Alexandria, VA Estate Planning Blog

Friday, July 30, 2010

No Will? The Surviving Spouse Can Be Disinherited from 2/3 of Other Spouse's Probate Estate

Not many people know how the VA intestacy distribution rules (distribution of estate if no Last Will & Testament) operate and how disastrous they can be. It is important that everyone understand the issues. 

"If no will exists, then a surviving spouse generally only inherits 1/3 of the decedent spouse's probate estate if the decedent had a living child with another person".

If you or your spouse don't have a will, or your will is lost, stolen, destroyed, or successfully contested, then you may find that your probate estate will be distributed according to an intestacy statute. An intestacy statute is a statute that applies when someone dies without a will. In Virginia, if a person dies without a valid will, then the course of distribution may be as follows:
1) If children from a prior relationship, 1/3 to spouse and 2/3 to children
2) If no children from a prior relationship, 100% to the surviving spouse
3) If no surviving spouse, but surviving children, 100% to children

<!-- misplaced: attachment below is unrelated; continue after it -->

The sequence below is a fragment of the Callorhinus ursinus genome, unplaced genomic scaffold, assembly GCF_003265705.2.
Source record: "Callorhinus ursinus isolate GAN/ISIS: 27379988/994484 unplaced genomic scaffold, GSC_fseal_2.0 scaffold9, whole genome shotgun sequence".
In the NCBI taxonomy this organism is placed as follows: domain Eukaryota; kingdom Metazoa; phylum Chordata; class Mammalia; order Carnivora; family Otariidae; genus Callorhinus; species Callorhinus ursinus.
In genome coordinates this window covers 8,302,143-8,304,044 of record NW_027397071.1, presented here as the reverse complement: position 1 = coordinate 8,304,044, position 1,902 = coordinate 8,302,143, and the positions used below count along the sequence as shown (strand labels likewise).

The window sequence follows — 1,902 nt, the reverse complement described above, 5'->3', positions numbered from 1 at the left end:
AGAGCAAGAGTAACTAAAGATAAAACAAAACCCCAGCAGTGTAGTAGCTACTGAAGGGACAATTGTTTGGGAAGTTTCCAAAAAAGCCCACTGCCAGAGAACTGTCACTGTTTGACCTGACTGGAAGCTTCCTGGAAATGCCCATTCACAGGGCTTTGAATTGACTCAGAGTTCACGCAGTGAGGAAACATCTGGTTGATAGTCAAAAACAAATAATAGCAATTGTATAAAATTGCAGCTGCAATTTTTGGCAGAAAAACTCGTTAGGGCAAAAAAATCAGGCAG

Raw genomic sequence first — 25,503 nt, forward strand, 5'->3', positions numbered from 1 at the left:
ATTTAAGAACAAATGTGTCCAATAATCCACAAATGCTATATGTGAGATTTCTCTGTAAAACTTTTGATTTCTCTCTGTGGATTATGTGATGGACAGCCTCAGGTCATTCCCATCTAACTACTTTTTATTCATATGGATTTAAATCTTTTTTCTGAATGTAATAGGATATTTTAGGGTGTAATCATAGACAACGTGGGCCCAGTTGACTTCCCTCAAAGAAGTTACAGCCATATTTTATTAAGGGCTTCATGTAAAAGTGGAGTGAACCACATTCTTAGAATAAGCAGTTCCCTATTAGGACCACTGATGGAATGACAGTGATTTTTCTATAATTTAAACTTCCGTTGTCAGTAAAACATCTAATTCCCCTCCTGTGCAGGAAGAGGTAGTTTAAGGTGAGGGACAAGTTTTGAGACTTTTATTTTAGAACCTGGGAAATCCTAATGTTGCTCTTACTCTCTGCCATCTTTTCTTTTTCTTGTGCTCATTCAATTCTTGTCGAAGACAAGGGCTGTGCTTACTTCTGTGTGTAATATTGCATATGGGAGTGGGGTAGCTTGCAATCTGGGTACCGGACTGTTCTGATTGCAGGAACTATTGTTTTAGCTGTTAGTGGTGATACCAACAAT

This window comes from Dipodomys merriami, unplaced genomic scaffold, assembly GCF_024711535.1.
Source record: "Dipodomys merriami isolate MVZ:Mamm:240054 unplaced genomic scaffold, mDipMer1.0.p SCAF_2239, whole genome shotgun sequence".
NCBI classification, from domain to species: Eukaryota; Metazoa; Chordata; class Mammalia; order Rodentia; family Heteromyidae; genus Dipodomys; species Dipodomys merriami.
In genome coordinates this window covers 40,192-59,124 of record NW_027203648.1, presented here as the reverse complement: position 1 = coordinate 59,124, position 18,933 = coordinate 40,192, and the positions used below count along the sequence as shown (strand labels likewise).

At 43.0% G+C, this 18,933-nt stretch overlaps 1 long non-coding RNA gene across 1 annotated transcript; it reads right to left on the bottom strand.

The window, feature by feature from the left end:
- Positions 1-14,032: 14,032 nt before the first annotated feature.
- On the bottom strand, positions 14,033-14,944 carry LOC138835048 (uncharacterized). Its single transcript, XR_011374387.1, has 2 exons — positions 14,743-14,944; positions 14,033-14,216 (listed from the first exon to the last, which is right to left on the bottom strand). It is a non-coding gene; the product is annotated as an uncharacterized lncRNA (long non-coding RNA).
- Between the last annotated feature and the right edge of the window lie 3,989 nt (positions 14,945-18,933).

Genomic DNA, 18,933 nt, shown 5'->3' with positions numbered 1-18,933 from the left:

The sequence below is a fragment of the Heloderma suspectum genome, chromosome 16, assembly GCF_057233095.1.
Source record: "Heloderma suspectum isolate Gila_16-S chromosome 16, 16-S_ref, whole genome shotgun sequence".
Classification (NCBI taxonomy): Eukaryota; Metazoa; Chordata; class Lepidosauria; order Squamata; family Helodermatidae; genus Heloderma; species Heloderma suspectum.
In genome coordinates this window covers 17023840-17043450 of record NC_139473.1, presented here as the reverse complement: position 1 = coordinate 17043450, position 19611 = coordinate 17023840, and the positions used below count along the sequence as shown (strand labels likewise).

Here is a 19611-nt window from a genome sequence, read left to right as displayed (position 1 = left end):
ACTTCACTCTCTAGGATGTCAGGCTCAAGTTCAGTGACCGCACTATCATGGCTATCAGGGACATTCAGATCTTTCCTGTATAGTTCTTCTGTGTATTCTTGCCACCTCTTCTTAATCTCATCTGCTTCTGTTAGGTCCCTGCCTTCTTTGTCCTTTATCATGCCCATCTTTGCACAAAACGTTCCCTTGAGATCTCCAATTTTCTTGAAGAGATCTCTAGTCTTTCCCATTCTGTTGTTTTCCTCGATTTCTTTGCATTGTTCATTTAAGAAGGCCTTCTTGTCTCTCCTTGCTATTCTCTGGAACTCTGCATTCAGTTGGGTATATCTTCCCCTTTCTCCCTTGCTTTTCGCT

4) If no surviving spouse or surviving children, then 100% to the children’s descendants
5) If no surviving spouse, children, or children’s descendants, then 100% to the mother or father (or survivor)
6) If no surviving spouse, children, children’s descendants, or parents, then to the paternal and maternal kindred (very generally stated)
Please note that VA law only covers real property located in VA and it’s residents’ personal property (located in any state).


Real property located in another state is governed by the law of the state where the property is located.

(In other words, you should have a will if you have property in another state)
Practice Tip: People in urgent need of a will because of intestacy laws include the following;
 1) Any person (or their spouse) who has children from a prior relationship
 2) Any person (or their spouse) who has deeded or real property in another state
 3) Any person (or their spouse) who doesn’t have a surviving spouse or children

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